JRS are pleased to have donated dozens of bags to friends being held at Napier barracks in Kent helping them store their belongings, and carry them more easily as they travel to the next stages of their lives. JRS delivered 83 bags in total to men held at Napier, with thanks to Jim Deans of Sussex Homeless Support, Hastings Community of Sanctuary, Gatwick Detainees Welfare Group, and Sanctuary on Sea Brighton and Hove who generously donated the bags and suitcases.
JRS UK’s Detention Outreach team offer practical and pastoral support to men housed in Napier barracks weekly, both within the camp itself and through a drop-in working in partnership with a local church.
Naomi Blackwell, Detention Outreach Manager said:
“There were enough to provide bags for everyone left in the camp so the men were delighted. These donations mean no-one will be walking out of Napier with a black bin bag of belongings, and some of their dignity will still be left intact.”
As well as donations of practical, sturdy bags, we regularly provide traditional food from cultures where many men are from – such as Ethiopia, Eritrea and Syria – mobile phones and chargers, as well as bibles in Amharic/Tigrinya, prayer beads, books, shoes and trainers.
For the men held at the dilapidated former military barracks site at Napier, the uncertainty of day to day life is frightening and undignified. JRS UK has found that victims of torture and trafficking are routinely transferred to Napier, where the conditions have repeatedly been condemned as unsafe and unsuitable to house people seeking asylum. People in Napier tend to suffer rapid and serious deterioration in mental health. The site continues not to be COVID-19 secure and we are deeply concerned about recent reports of a COVID outbreak.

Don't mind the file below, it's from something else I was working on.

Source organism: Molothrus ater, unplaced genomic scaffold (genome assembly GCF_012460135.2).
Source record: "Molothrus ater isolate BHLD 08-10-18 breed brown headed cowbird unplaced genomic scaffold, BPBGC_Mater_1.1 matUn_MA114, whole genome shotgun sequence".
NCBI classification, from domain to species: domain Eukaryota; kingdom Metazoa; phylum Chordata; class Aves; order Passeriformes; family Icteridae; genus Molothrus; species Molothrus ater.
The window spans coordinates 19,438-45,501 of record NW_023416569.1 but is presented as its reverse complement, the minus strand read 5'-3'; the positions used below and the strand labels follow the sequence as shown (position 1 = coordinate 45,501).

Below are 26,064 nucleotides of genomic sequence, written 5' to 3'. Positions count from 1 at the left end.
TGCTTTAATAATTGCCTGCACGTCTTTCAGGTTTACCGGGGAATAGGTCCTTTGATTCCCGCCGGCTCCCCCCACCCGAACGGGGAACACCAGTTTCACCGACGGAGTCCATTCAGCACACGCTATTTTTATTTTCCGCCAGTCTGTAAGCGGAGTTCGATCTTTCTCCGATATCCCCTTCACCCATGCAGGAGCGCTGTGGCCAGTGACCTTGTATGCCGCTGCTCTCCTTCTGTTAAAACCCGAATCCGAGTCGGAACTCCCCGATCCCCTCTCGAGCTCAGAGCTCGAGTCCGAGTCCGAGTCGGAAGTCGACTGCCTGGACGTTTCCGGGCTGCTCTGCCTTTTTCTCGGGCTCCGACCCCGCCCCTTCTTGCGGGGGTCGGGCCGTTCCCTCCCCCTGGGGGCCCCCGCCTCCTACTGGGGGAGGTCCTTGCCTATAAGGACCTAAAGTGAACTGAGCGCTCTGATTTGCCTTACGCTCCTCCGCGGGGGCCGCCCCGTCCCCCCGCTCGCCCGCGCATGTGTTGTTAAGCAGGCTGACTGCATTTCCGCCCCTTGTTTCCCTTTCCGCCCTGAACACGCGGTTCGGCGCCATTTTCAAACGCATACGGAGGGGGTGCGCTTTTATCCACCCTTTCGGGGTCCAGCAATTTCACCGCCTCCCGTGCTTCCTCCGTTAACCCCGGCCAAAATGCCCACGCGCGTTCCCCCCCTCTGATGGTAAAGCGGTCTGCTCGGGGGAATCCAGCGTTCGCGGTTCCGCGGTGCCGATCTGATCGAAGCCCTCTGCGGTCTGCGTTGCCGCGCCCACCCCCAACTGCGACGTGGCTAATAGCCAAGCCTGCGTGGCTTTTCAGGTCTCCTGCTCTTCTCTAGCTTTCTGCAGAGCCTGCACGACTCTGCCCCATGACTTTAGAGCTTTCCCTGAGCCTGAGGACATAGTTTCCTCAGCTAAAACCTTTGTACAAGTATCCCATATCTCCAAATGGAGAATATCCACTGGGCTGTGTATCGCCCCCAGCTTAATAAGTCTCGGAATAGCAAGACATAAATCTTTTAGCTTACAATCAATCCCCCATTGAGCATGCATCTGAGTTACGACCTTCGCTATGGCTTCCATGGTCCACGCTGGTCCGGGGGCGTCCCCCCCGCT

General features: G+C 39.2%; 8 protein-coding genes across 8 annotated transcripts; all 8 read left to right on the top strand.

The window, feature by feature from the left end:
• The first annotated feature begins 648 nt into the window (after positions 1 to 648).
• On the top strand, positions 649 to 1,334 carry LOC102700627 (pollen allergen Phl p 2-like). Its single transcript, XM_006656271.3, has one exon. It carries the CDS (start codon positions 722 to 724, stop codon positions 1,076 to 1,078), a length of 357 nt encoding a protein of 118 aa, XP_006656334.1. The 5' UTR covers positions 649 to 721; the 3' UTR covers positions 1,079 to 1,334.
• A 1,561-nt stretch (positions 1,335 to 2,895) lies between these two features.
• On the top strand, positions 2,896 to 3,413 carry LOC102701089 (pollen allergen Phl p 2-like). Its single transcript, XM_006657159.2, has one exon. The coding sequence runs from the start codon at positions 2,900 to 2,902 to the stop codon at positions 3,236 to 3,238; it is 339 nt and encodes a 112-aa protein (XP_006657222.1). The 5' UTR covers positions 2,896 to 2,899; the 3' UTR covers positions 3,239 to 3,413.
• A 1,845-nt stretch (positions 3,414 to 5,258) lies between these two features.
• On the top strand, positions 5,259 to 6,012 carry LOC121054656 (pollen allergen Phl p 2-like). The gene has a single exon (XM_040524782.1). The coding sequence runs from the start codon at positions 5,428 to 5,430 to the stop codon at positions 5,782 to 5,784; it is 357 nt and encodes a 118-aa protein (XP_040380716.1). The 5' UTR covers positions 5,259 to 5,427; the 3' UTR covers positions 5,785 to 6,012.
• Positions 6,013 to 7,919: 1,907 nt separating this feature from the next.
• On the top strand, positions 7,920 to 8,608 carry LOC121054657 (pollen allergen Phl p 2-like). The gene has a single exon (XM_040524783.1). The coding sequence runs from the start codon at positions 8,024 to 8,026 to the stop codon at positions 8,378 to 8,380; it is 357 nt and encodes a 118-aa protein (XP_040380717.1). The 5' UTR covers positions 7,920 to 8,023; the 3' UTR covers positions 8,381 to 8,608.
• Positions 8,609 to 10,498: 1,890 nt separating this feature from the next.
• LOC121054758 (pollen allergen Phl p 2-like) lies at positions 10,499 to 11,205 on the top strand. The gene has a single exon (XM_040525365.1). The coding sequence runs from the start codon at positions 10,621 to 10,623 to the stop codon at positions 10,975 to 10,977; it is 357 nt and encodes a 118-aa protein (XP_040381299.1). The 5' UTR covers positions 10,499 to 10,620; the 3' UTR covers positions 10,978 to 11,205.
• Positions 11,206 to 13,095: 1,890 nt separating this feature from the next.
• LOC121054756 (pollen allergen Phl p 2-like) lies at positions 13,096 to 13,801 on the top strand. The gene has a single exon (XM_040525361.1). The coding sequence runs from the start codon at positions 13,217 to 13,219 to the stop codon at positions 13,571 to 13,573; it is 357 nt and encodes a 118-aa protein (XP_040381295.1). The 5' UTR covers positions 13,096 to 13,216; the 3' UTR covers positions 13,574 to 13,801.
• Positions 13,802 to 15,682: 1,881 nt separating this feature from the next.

One gentleman supported by the JRS team described Napier as, ‘like being in a hospital or prison, there are people rapidly becoming more and more mentally unwell around you, one has just tried to kill himself, another is in pain, another is very stressed and cannot cope…. I did not feel like a person when I was there. I felt I had lost who I was. The way we were treated, it denied us all freedom.’
The men have often experienced long and treacherous journeys where they’ve left everything behind to seek sanctuary in the UK. They have few possessions, but the gift of a bag they can call their own allows them to regain some agency over their situations, and remember that there are others who are concerned for their wellbeing.
We will continue to need bags, so we would be grateful for more donations, preferably which can be dropped off in Kent or Sussex. To find out more please contact us at email@example.com
The JRS team are accompanying the men held at Napier Barracks, and offering practical and emotional support in-person and remotely.
Can you help us continue this essential work?